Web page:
Yet what others do not seem to understand is that speaking out is essential. Not only is it important for those who lack the understanding to learn about the realities of these ordeals, in order to prevent it from happening to their loved ones, it also plays a vital role in a survivors recovery. For example one of the adversities that I faced was growing up with Domestic Violence. Ending up barricaded in a room to stay safe was a normal occurrence in everyday life. I learned to fear dominant men and came to the false conclusion that the behaviour my father exhibited was exactly how a father was supposed to be. They were to be feared and it was expected that they would cause harm to you. It never even dawned on me that this was not how everyone else spent their time at home. Not until recent years at least.

Children are a product of their environments. They learn from your teachings and the world around them. Those who grew up not knowing any other way of life, usually go one of two ways. One is to retract into themselves and deny that the abuse ever occurred. The other is to be curious and confused about why their upbringing was so different to their peers. They tend to question their own beliefs and the world around them. If this upbringing was so wrong and a violation of one’s human rights, then why did nobody step in? Why were they left to live those so important formative years in terror and in fear? Even bouts of jealousy occur. Why didn’t anyone else have to live through this? Why weren’t we entitled to a childhood like everyone else? You are haunted by that one word… Why? It’s a word you learn to hate. Everything about what you’ve experienced will always lead you back to why.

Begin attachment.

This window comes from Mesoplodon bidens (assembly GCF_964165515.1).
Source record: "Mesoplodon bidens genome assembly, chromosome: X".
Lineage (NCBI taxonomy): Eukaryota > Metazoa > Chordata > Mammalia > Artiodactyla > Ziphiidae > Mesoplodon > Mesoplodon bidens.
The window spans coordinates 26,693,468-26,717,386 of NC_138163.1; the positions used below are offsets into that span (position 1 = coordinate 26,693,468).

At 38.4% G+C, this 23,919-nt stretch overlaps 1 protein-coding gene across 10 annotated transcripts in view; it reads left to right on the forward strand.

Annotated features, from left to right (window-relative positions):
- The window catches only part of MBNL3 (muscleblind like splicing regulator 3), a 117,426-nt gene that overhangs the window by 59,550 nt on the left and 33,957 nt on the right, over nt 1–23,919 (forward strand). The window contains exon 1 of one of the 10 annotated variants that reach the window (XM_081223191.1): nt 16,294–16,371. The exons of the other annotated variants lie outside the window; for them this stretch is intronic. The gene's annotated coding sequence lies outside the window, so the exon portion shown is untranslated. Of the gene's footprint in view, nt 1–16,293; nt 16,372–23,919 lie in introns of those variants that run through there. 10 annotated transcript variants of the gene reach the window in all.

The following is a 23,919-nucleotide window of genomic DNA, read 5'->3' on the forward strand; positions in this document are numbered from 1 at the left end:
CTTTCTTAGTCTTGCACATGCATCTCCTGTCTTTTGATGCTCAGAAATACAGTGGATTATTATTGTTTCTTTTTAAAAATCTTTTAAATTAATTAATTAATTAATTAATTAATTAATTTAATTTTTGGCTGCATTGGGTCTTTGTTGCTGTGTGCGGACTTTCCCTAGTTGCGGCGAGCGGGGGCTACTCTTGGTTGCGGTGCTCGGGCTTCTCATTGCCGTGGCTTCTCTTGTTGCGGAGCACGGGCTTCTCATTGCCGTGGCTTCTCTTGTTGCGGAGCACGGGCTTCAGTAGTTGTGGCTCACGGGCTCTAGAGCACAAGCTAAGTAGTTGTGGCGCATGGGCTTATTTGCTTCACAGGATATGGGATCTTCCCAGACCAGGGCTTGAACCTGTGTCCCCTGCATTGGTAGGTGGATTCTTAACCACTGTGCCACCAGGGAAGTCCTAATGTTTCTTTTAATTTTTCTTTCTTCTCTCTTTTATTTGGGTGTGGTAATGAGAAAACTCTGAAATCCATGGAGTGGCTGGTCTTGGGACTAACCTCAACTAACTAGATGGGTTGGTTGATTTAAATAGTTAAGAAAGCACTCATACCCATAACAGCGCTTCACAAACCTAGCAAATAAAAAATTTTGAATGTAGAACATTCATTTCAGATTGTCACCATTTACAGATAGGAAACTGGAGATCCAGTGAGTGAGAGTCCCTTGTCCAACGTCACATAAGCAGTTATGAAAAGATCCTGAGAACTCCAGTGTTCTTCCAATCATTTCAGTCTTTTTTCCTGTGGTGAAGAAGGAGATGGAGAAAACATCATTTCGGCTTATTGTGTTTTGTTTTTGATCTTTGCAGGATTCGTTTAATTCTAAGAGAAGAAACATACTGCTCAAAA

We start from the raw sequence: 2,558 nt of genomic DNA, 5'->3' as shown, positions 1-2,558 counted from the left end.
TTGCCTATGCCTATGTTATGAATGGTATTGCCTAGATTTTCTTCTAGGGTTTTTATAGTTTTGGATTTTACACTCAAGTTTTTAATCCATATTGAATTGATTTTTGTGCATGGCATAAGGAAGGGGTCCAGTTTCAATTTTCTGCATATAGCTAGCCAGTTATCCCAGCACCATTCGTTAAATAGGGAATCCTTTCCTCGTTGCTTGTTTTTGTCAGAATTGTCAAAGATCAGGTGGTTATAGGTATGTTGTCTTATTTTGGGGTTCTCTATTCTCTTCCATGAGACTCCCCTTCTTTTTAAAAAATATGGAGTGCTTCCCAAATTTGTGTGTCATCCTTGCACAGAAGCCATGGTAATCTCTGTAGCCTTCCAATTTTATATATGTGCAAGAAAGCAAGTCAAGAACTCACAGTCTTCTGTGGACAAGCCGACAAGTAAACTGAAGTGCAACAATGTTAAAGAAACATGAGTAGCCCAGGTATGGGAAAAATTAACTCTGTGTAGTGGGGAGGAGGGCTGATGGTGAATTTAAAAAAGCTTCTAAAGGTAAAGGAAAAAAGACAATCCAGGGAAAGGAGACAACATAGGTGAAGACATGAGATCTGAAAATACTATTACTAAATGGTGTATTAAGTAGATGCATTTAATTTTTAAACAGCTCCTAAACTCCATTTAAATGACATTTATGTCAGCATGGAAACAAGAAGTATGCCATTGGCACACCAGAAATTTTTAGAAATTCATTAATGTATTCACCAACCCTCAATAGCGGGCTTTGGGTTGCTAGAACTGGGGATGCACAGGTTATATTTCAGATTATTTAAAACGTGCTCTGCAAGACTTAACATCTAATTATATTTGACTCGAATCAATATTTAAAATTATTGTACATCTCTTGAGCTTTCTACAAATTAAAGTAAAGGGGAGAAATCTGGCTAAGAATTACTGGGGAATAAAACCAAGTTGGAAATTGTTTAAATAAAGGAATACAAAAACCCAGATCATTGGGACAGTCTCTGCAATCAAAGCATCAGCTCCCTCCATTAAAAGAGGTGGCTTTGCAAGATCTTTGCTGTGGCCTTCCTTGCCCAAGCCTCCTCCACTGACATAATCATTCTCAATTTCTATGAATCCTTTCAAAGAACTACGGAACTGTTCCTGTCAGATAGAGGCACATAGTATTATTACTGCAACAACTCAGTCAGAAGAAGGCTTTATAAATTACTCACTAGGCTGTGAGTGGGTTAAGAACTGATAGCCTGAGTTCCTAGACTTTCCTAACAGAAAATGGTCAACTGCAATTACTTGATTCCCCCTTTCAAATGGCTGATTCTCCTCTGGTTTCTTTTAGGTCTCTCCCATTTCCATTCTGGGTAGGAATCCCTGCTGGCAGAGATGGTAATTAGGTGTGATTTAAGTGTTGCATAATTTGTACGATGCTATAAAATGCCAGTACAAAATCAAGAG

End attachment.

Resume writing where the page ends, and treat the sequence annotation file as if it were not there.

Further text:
This is part of the reason why survivors chose to speak up. They’re not asking for your pity or for you to feel sorry for them. What happened can not be changed but there will be long-lasting damage. All a survivor wants to do is understand. Yet this society we live in denies them of that by silencing them. Surely by silencing a survivor, you are just as bad as their abusers? It is still a controlling hold over them. These topics should not be a taboo anymore. It happens to way too many people for it to be one. Yet public response is to victim blame or ignore the voices that are so desperately trying to be heard.

This society needs to listen to survivors. For a society, so advance, it is so far behind in these horrific social issues. Their voices are a tool that can provide understanding and education. They have experienced the unimaginable. Rather than treating a survivor as an outsider, why is society not listening and taking their experiences onboard? It could change so much. Schools and employers could be shown what to look out for that is not based on outdated information, the authorities would learn how to handle these situations with more compassion and understanding, tougher sentences could be enforced. And maybe if attitudes towards survivors change, more survivors will come forward to report crimes or they might even have the courage to leave their abusers sooner. You never know, this education might just save a life.